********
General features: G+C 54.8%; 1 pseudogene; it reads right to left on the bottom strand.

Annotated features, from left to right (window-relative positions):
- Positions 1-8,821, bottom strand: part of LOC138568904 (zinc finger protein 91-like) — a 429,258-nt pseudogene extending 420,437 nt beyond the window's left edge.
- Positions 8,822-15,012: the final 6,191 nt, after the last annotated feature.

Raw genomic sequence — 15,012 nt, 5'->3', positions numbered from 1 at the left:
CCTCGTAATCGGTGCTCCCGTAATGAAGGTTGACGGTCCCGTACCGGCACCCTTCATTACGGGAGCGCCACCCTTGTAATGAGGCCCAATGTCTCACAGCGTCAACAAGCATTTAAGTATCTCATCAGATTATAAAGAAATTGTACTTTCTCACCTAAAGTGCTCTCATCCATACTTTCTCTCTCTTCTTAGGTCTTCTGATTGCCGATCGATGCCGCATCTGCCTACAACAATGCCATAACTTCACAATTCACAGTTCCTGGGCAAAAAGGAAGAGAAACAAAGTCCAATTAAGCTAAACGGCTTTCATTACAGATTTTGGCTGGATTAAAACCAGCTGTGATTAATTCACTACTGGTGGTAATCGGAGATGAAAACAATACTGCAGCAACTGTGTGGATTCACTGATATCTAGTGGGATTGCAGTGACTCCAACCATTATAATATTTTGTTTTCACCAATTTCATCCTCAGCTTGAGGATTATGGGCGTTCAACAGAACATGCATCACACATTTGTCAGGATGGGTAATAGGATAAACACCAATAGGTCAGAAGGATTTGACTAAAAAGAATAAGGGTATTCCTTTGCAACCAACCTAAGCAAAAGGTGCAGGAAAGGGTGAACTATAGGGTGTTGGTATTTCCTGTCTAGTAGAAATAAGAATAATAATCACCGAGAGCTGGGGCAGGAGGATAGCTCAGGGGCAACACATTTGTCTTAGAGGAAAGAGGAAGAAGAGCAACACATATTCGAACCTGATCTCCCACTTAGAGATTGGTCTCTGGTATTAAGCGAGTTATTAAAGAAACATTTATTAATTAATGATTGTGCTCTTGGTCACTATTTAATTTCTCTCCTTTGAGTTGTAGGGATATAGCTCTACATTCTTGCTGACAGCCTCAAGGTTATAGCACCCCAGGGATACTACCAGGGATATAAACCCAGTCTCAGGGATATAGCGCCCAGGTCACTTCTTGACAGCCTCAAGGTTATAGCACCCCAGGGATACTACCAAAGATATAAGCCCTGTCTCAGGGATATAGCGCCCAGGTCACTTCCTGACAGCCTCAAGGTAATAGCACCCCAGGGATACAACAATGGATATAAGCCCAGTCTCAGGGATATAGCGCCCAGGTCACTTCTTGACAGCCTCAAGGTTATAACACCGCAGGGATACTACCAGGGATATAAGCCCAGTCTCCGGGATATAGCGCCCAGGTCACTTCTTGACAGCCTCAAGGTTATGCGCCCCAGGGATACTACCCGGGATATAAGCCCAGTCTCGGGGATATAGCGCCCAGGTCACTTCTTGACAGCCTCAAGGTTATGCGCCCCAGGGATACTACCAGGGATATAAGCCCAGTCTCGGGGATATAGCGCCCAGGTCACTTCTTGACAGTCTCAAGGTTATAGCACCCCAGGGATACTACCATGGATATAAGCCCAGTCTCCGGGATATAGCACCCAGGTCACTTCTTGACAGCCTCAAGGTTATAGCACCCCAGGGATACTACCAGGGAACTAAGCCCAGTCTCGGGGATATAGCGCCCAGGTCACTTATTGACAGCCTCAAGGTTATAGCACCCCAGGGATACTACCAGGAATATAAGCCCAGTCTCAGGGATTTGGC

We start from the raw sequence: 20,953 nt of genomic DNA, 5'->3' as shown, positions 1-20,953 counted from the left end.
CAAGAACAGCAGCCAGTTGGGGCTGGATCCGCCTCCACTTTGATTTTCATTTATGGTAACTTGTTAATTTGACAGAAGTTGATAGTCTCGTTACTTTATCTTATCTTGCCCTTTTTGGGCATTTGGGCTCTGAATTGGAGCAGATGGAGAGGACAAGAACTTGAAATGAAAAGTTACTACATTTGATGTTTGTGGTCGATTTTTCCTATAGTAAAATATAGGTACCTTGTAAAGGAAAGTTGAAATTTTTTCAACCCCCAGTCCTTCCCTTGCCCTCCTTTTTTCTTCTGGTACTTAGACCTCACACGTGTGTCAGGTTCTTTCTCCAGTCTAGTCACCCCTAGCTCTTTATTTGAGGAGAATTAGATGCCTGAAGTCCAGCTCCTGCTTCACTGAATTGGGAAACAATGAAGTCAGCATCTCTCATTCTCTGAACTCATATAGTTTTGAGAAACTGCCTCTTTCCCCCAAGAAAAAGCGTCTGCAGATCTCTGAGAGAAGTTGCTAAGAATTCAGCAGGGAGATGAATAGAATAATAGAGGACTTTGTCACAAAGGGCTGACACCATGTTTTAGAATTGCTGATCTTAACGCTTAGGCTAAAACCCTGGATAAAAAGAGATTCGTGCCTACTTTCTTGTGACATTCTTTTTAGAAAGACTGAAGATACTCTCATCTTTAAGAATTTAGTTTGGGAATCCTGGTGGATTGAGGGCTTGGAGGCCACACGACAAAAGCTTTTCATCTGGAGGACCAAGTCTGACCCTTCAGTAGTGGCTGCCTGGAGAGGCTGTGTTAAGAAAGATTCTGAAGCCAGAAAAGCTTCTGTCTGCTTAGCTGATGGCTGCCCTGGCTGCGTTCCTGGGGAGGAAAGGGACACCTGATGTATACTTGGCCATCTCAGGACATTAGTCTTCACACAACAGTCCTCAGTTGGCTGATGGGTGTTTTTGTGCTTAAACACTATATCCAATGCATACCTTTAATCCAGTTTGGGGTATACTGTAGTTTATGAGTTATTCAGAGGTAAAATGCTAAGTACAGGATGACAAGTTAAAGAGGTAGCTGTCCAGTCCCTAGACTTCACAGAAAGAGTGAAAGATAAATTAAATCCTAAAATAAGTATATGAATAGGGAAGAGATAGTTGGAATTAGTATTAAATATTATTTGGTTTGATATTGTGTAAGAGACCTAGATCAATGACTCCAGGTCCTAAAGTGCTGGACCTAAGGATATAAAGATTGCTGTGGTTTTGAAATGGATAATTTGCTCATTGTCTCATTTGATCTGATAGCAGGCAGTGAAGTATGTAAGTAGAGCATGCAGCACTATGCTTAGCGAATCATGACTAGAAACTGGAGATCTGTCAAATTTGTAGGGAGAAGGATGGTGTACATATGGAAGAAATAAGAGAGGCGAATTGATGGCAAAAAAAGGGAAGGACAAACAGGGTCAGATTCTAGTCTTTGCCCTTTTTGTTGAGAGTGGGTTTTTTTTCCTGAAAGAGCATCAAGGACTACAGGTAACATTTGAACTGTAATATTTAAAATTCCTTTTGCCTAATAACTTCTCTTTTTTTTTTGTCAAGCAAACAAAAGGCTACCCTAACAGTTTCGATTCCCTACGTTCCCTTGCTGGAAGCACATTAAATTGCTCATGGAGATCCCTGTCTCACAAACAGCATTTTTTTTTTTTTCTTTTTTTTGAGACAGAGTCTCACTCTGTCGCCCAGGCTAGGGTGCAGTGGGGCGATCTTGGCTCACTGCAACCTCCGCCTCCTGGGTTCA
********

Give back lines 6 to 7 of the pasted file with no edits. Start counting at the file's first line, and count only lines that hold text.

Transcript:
CCTCGTAATCGGTGCTCCCGTAATGAAGGTTGACGGTCCCGTACCGGCACCCTTCATTACGGGAGCGCCACCCTTGTAATGAGGCCCAATGTCTCACAGCGTCAACAAGCATTTAAGTATCTCATCAGATTATAAAGAAATTGTACTTTCTCACCTAAAGTGCTCTCATCCATACTTTCTCTCTCTTCTTAGGTCTTCTGATTGCCGATCGATGCCGCATCTGCCTACAACAATGCCATAACTTCACAATTCACAGTTCCTGGGCAAAAAGGAAGAGAAACAAAGTCCAATTAAGCTAAACGGCTTTCATTACAGATTTTGGCTGGATTAAAACCAGCTGTGATTAATTCACTACTGGTGGTAATCGGAGATGAAAACAATACTGCAGCAACTGTGTGGATTCACTGATATCTAGTGGGATTGCAGTGACTCCAACCATTATAATATTTTGTTTTCACCAATTTCATCCTCAGCTTGAGGATTATGGGCGTTCAACAGAACATGCATCACACATTTGTCAGGATGGGTAATAGGATAAACACCAATAGGTCAGAAGGATTTGACTAAAAAGAATAAGGGTATTCCTTTGCAACCAACCTAAGCAAAAGGTGCAGGAAAGGGTGAACTATAGGGTGTTGGTATTTCCTGTCTAGTAGAAATAAGAATAATAATCACCGAGAGCTGGGGCAGGAGGATAGCTCAGGGGCAACACATTTGTCTTAGAGGAAAGAGGAAGAAGAGCAACACATATTCGAACCTGATCTCCCACTTAGAGATTGGTCTCTGGTATTAAGCGAGTTATTAAAGAAACATTTATTAATTAATGATTGTGCTCTTGGTCACTATTTAATTTCTCTCCTTTGAGTTGTAGGGATATAGCTCTACATTCTTGCTGACAGCCTCAAGGTTATAGCACCCCAGGGATACTACCAGGGATATAAACCCAGTCTCAGGGATATAGCGCCCAGGTCACTTCTTGACAGCCTCAAGGTTATAGCACCCCAGGGATACTACCAAAGATATAAGCCCTGTCTCAGGGATATAGCGCCCAGGTCACTTCCTGACAGCCTCAAGGTAATAGCACCCCAGGGATACAACAATGGATATAAGCCCAGTCTCAGGGATATAGCGCCCAGGTCACTTCTTGACAGCCTCAAGGTTATAACACCGCAGGGATACTACCAGGGATATAAGCCCAGTCTCCGGGATATAGCGCCCAGGTCACTTCTTGACAGCCTCAAGGTTATGCGCCCCAGGGATACTACCCGGGATATAAGCCCAGTCTCGGGGATATAGCGCCCAGGTCACTTCTTGACAGCCTCAAGGTTATGCGCCCCAGGGATACTACCAGGGATATAAGCCCAGTCTCGGGGATATAGCGCCCAGGTCACTTCTTGACAGTCTCAAGGTTATAGCACCCCAGGGATACTACCATGGATATAAGCCCAGTCTCCGGGATATAGCACCCAGGTCACTTCTTGACAGCCTCAAGGTTATAGCACCCCAGGGATACTACCAGGGAACTAAGCCCAGTCTCGGGGATATAGCGCCCAGGTCACTTATTGACAGCCTCAAGGTTATAGCACCCCAGGGATACTACCAGGAATATAAGCCCAGTCTCAGGGATTTGGC

We start from the raw sequence: 20,953 nt of genomic DNA, 5'->3' as shown, positions 1-20,953 counted from the left end.